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Wed., Aug. 21 — Common Cup school supply distribution, First Lutheran School gym, 5 p.m.-8 p.m.; worship with communion, 7 p.m. Thurs., Aug. 22 — Newsletter deadline; Common Cup school supply distribution First Lutheran School gym, 9 a.m.; First Lutheran School registration day, 3 p.m.-5 p.m. and 7 p.m.-8 p.m.; technology committee, 6:30 p.m.; worship planning committee, 7 p.m. Sat., Aug. 24 — Kuphul-Olson wedding, 4:30 p.m. Sun., Aug. 25 — Worship, 8 a.m.; fellowship time, 9 a.m.; KDUZ Radio broadcast, 9:30 a.m.; worship with communion, 10:30 a.m.; fish boil, 11:30 a.m. Mon., Aug. 26 — First Lutheran School 4-year-old preschool registration and open house, 6:30 p.m. Tues., Aug. 27 — Bible study, 9:30 a.m.; Common Cup diaper distribution, 11 a.m.-12:30 p.m.; First Lutheran School 3-year-old preschool registration and open house, 6:30 p.m. Wed., Aug. 28 — Worship with communion, 7 p.m. GOOD SHEPHERD LUTHERAN Lutheran Church–Missouri Synod 1407 Cedar Ave. N., Glencoe www.gslcglencoe.org Rev. James F. Gomez, Pastor Matthew Harwell, Director of Christian Education E-mail: office@gslcglencoe.org Wed., Aug. 21 — REVEAL meal, 6 p.m.; worship with communion, 7 p.m.; REVEAL meeting, 7:45 p.m. Sun., Aug. 25 — Worship, 9 a.m.; fantasy football league draft, 10:30 a.m. Wed., Aug. 28 — Last Wednesday worship of summer, 7 p.m. ST. JOHN’S EVANGELICAL LUTHERAN 4505 80th St., Helen Township Glencoe Dennis Reichow, Pastor Wed., Aug. 21 — Soccer Bible camp begins, 5:30 p.m.-8:30 p.m. through Friday, Aug. 23. Sun., Aug. 25 — Praise worship at Oscar Olson, 9 a.m.; fun articles and games, 10:30 a.m.; picnic meal, 11:15 a.m. Mon., Aug. 26 — Sunday school teachers meeting, 7 p.m. Tues., Aug. 27 — Table Talk, 7 p.m. GRACE LUTHERAN 8638 Plum Ave., Brownton Andrew Hermodson-Olsen, Pastor E-mail: Pastor@GraceBrownton.org www.gracebrownton.org Wed., Aug. 21 — Picnic in the park, 6 p.m. Sun., Aug. 25 — Worship with communion, 8:45 a.m. Wed., Aug. 28 — Choir practice, 7 p.m. IMMANUEL LUTHERAN 700 Division St., Brownton R. Allan Reed, Pastor www.immanuelbrownton.org Wed., Aug. 21 — Chapel worship with communion, 6:30 p.m. Sun., Aug. 25 — Worship with communion; register for Sept. 1 communion; Channel 8 worship video; Noah’s Ark Preschool open house for students and parents. Tues., Aug. 27 — Confirmation students and parents meet with pastor in dining room, 7 p.m. CONGREGATIONAL Division St., Brownton Barry Marchant, Pastor browntoncongregational.org Sun., Aug. 25 — Worship, 9 a.m. ST. PAUL’S LUTHERAN 300 Croyden St., Stewart No calendar submitted. ST. BONIFACE CATHOLIC Stewart Thurs., Aug. 22 — Mass, 9 a.m. Sun., Aug. 25 — Mass, 9:15 a.m. ST. MATTHEW’S LUTHERAN Fernando Aaron Albrecht, Pastor Wed., Aug. 21 — Women’s Bible study and meeting, 9 a.m.; Bible study, 6 p.m. Thurs., Aug. 22 — Monthly breakfast, 8 a.m.; assemble the newsletter and calendar. Sun., Aug. 25 — Worship 10 a.m. Wed., Aug. 28 — Bible study, 6 p.m. ST. JOHN’S CHURCH 13372 Nature Ave. (rural Biscay) Robert Taylor, Pastor 612-644-0628 (cell) 320-587-5104 (church) E-mail: rlt721@hotmail.com Sun., Aug. 25 — Worship service, 9:30 a.m. CROSSROADS CHURCH 10484 Bell Ave., Plato Scott and Heidi Forsberg, Pastors 320-238-2181 www.mncrossroads.org Wed., Aug. 21 — Youth and adult activities night, 7 p.m. Sun., Aug. 25 — Worship, 10 a.m. ST. JOHN’S LUTHERAN 216 McLeod Ave. N., Plato Bruce Laabs, Pastor 320-238-2550 E-mail: stjlplato@embarqmail.com Wed., Aug. 21 — Youth choir, 5 p.m. Thurs., Aug. 22 — Bulletin deadline. Sun., Aug. 25 — “Time of Grace” on TV Channel 9, 6:30 a.m.; worship with communion, 9 a.m.; youth choir, 10:15 a.m. Wed., Aug. 28 — Newsletter deadline; youth choir, 5 p.m. ST. PAUL’S UNITED CHURCH OF CHRIST 308 First St. N.E., Plato www.platochurch.com Sun., Aug. 25 — Worship, 10 a.m. IMMANUEL EVANGELICAL LUTHERAN New Auburn Bradley Danielson, Pastor E-mail: immanuellc@yahoo.com Sun., Aug. 25 — Worship, 9 a.m. Wed., Aug. 28 — Confirmation orientation for seventh graders and famlies. GRACE BIBLE CHURCH 300 Cleveland Ave. S.W., Silver Lake Dr. Tom Rakow, Pastor 320-327-2352 http://silverlakechurch.org Wed., Aug. 21 — Prayer time, 7 p.m. Sat., Aug. 24 — Men’s Bible study, 7 a.m.; women’s Bible study, 9 a.m. Sun., Aug. 25 — “First Light” radio broadcast on KARP 106.9 FM, 7:30 a.m.; pre-service prayer time, 9:15 a.m.; worship with guest speaker Dr. Doug Vavrosky, 9:30 a.m.; Sunday school, 10:35 a.m.; open shooting for Centershot graduates, 11:45 a.m. Wed., Aug. 28 — Prayer time, 7 p.m. Dial-A-Bible Story, 320-3272843. FAITH PRESBYTERIAN 108 W. Main St., Silver Lake Mark Ford, Pastor 320-327-2452 / Fax 320-327-6562 E-mail: faithfriends@embarqmail.com You may be able to reach someone at the church every Tuesday through Friday. Don’t hesitate to come in (use church office door) or call, or e-mail at faithfriends@embarqmail.com. Thurs., Aug. 22 — Pork chop dinner, 6 p.m. Sun., Aug. 25 — Worship, 10 a.m.; fellowship after worship. HOLY FAMILY CATHOLIC CHURCH 712 W. Main St., Silver Lake Anthony Stubeda, Pastor Patrick Okonkwo, Associate Pastor Patrick Schumacher, Associate Pastor www.holyfamilysilverlake.org E-mail: office@holyfamilysilverlake.org Wed., Aug. 21 — Mass, 5 p.m.; confirmation candidate, parent and sponsor meeting at St. Pius X for all parishes, 7 p.m. Thurs., Aug. 22 — Mass at Cedar Crest, 10:30 a.m.; area pastoral council at Holy Family, 7 p.m. Fri., Aug. 23 — Mass, 8 a.m. Sat., Aug. 24 — No reconcilation; Mass, 6:30 p.m. Sun., Aug. 25 — Mass, 8 a.m. and 8 p.m. Mon., Aug. 26 — Lori Penas at Gather meeting, Renville, 10 a.m. Tues., Aug. 27 — Mass, 8 a.m.; eucharistic adoration 8:30 a.m.-10 p.m.; parish administrative council, 6:30 p.m. Wed., Aug. 28 — Mass at Cokato Manor, 10 a.m.; Mass, 5 p.m. FRIEDEN’S COUNTY LINE 11325 Zebra Ave., Norwood Joseph Clay, Pastor Sun., Aug. 25 — No service. THE CHURCH OF JESUS CHRIST OF LATTER DAY SAINTS 770 School Rd., Hutchinson Kenneth Rand, Branch President 320-587-5665 Wed., Aug. 21 — Young men and women (12-18 years old) and scouting, 7 p.m.-8:30 p.m. Sun., Aug. 25 — Sunday school, 10:50 a.m.-11:30 a.m.; priesthood, relief society and primary, 11:40 a.m.12:30 p.m. WATER OF LIFE CHURCH IGLESIA METODISTA LIBRE Clinica del Alma 727 16th St. E., Glencoe Spanish/bi-lingual services Nestor and Maria German, Pastors E-mail: nestor2maria@hotmail.com Sun., Aug. 25 — Worship, 2 p.m. ST. PETER LUTHERAN CHURCH Corner C.R. 1 and Second St. S. 77 Second Ave. S., Lester Prairie Layton Lemke, Vacancy Pastor Sun., Aug. 25 — Worship, 9 a.m. BETHEL LUTHERAN 77 Lincoln Ave., Lester Prairie Bethany Nelson, Pastor 320-395-2125 Sun., Aug. 25 — Worship, 9 a.m. with baptism of Maddox Johnson. SHALOM BAPTIST CHURCH 1215 Roberts Rd. S.W., Hutchinson Rick Stapleton, Senior Pastor Adam Krumrie, Worship Pastor Tami Smithee, Student Ministries 320-587-2668 / Fax 320-587-4290 www.shalombaptist.org Sun., Aug. 25 — Worship, 9 a.m. and 10:30 a.m.; adult growth groups and Sunday school, 9 a.m.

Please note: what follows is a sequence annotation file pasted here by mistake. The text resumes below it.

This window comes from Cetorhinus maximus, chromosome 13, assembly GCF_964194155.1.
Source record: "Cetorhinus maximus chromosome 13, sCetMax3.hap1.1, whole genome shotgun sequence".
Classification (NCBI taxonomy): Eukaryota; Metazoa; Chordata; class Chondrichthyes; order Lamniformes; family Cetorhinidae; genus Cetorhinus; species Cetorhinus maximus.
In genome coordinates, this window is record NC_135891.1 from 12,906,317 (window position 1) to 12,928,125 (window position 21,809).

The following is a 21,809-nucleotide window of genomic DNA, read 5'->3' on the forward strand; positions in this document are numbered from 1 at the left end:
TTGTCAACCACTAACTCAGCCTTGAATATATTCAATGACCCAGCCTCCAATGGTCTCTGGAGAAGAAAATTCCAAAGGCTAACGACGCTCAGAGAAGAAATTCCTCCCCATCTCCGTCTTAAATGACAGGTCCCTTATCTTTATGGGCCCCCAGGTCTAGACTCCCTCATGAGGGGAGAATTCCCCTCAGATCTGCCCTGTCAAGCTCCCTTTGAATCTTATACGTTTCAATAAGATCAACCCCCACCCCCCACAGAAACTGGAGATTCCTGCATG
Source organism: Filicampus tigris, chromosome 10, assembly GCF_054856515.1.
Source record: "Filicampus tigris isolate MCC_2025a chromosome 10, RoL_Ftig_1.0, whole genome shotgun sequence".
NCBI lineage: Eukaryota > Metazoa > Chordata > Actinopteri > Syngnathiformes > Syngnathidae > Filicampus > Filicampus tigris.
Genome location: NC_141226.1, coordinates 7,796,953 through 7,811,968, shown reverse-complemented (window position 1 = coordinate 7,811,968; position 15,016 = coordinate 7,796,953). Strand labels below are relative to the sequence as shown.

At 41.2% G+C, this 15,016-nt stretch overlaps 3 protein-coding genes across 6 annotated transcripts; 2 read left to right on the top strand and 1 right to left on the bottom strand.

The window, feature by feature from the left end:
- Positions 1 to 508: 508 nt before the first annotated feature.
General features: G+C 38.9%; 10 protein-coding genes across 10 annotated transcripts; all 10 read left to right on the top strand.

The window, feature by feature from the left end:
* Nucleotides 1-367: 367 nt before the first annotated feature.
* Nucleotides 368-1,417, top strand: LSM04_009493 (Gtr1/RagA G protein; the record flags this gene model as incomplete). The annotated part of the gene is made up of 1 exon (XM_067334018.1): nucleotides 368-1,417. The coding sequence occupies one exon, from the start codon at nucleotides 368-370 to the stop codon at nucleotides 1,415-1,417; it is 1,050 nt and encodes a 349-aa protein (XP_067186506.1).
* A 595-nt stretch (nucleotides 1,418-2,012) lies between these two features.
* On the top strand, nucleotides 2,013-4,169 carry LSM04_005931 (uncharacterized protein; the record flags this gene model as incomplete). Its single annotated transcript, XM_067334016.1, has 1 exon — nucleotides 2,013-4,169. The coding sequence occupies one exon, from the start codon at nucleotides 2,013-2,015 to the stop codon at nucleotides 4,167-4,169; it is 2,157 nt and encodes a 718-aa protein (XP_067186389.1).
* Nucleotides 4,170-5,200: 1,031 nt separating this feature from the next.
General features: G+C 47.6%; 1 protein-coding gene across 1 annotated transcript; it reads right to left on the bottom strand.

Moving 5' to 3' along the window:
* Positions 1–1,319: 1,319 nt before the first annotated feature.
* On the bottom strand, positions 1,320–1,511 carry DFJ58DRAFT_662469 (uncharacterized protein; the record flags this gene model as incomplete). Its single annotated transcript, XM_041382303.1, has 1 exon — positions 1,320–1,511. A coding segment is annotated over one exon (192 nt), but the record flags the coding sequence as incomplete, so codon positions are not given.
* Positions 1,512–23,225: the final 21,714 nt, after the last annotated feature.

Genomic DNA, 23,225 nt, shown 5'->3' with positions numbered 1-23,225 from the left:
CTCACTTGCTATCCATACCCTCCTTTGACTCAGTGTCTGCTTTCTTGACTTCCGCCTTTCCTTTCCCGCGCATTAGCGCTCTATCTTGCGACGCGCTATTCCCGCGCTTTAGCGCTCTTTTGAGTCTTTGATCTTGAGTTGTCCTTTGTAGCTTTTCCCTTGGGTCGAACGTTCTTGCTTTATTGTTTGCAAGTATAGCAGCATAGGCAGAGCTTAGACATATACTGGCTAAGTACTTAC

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BEREAN BAPTIST 727 E. 16th St., Glencoe Jonathan Pixler, Pastor 320-864-6113 Call Jan at 320-864-3387 for women’s Bible study Wed., Aug. 21 — Women’s Bible study, 9 a.m. Fri., Aug. 23 — Men’s Bible study at church, 9 a.m. Sun., Aug. 25 — Worship, 9:30 a.m.; service on Glencoe Cable Channel 10, 10:30 a.m. Tues., Aug. 27 — Men’s Bible study at church, 6 a.m. Wed., Aug. 28 — Women’s Bible study, 9 a.m. CHRIST LUTHERAN 1820 N. Knight Ave., Glencoe Katherine Rood, Pastor 320-864-4549 www.christluth.com E-mail: office@christluth.com Wed., Aug. 21 — Televised worship, 2 p.m. Sun., Aug. 25 — Worship, 9 a.m.; Jase Palmquist baptism. Mon., Aug. 26 — Televised worship service, 3 p.m. Tues., Aug. 27 — Ladies’ fellowship at Gert & Erma’s, 10 a.m. Wed., Aug. 28 — Televised worship, 2 p.m. CHURCH OF PEACE 520 11th St. E., Glencoe Joseph Clay, Pastor Sun., Aug. 25 — No service. ST. PIUS X CHURCH 1014 Knight Ave., Glencoe Anthony Stubeda, Pastor Wed., Aug. 21 — Feast of St. Pius X; evening prayer, 5:40 p.m.; Mass, 6 p.m.; confirmation candidate and sponsor meeting at St. Pius X for all three parishes. Thurs., Aug. 22 — GRHS-LTC Mass, 10:30 a.m.; area pastoral council at Holy Family, 7 p.m. Fri., Aug. 23 — Morning prayer, 8 a.m.; Mass, 8:20 a.m.; staff meeting, 11 a.m.; no Spanish Mass. Sat., Aug. 24 — Reconciliation, 4 p.m.; Mass, 5 p.m. Sun., Aug. 25 — Mass, 9:30 a.m.; Spanish Mass, 11:30 a.m.; Guadalupe committee, 12:30 p.m.; Hispanic ministry religious education registration; Mass at Seneca, 4:30 p.m.; Mass at Holy Family, Silver Lake, 8 p.m. Mon., Aug. 26 — No Mass; gathering meeting in Renville, 10 a.m.; teacher workshop day; retired priest gathering in Olivia, 4 p.m.; Catholic United Financial Council meeting, 7:30 p.m. Tues., Aug. 27 — Morning prayer, 8 a.m.; Mass, 8:20 a.m.; teacher workshop day. Wed., Aug. 28 — Committee on parishes, Olivia, noon; teacher workshop day; evening prayer, 5:40 p.m.; Mass, 6 p.m.; open house at St. Pius X, 6:30 p.m.-7:30 p.m. FIRST CONGREGATIONAL CHURCH UCC 1400 Elliott Ave., Glencoe Rev. Linzy Collins Jr., Pastor E-mail: congoucc@gmail.com Wed., Aug. 21 — Trustees meeting, 7 p.m. Sun., Aug. 25 — Worship, 9:15 a.m.; deacons meeting. Tues., Aug. 27 — Bible study, 9:30 a.m. FIRST EVANGELICAL LUTHERAN 925 13th St. E., Glencoe Daniel Welch, Senior Pastor Ronald L. Mathison, Associate Pastor 320-864-5522 www.firstglencoe.org E-mail: office@firstglencoe.org